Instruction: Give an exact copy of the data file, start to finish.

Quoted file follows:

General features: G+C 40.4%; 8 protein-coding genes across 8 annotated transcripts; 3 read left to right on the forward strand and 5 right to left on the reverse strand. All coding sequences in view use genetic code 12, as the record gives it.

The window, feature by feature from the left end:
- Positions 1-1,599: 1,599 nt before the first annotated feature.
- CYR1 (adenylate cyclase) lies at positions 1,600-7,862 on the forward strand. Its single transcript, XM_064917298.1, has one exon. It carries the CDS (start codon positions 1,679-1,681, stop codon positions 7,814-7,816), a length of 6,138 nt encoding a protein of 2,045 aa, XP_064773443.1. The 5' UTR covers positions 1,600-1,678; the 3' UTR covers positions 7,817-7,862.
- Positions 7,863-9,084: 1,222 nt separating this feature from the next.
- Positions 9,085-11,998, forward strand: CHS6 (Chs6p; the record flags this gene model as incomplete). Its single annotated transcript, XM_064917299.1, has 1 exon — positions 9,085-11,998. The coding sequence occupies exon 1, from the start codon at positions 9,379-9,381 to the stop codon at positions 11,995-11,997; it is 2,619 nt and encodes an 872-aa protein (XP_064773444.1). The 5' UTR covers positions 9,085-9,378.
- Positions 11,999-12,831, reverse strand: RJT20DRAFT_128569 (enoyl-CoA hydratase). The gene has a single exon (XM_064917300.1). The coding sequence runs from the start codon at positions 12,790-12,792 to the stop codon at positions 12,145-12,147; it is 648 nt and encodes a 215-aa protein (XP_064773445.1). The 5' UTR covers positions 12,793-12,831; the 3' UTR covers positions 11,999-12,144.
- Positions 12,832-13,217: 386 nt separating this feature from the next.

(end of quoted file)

General features: G+C 40.4%; 8 protein-coding genes across 8 annotated transcripts; 3 read left to right on the forward strand and 5 right to left on the reverse strand. All coding sequences in view use genetic code 12, as the record gives it.

The window, feature by feature from the left end:
- Positions 1-1,599: 1,599 nt before the first annotated feature.
- CYR1 (adenylate cyclase) lies at positions 1,600-7,862 on the forward strand. Its single transcript, XM_064917298.1, has one exon. It carries the CDS (start codon positions 1,679-1,681, stop codon positions 7,814-7,816), a length of 6,138 nt encoding a protein of 2,045 aa, XP_064773443.1. The 5' UTR covers positions 1,600-1,678; the 3' UTR covers positions 7,817-7,862.
- Positions 7,863-9,084: 1,222 nt separating this feature from the next.
- Positions 9,085-11,998, forward strand: CHS6 (Chs6p; the record flags this gene model as incomplete). Its single annotated transcript, XM_064917299.1, has 1 exon — positions 9,085-11,998. The coding sequence occupies exon 1, from the start codon at positions 9,379-9,381 to the stop codon at positions 11,995-11,997; it is 2,619 nt and encodes an 872-aa protein (XP_064773444.1). The 5' UTR covers positions 9,085-9,378.
- Positions 11,999-12,831, reverse strand: RJT20DRAFT_128569 (enoyl-CoA hydratase). The gene has a single exon (XM_064917300.1). The coding sequence runs from the start codon at positions 12,790-12,792 to the stop codon at positions 12,145-12,147; it is 648 nt and encodes a 215-aa protein (XP_064773445.1). The 5' UTR covers positions 12,793-12,831; the 3' UTR covers positions 11,999-12,144.
- Positions 12,832-13,217: 386 nt separating this feature from the next.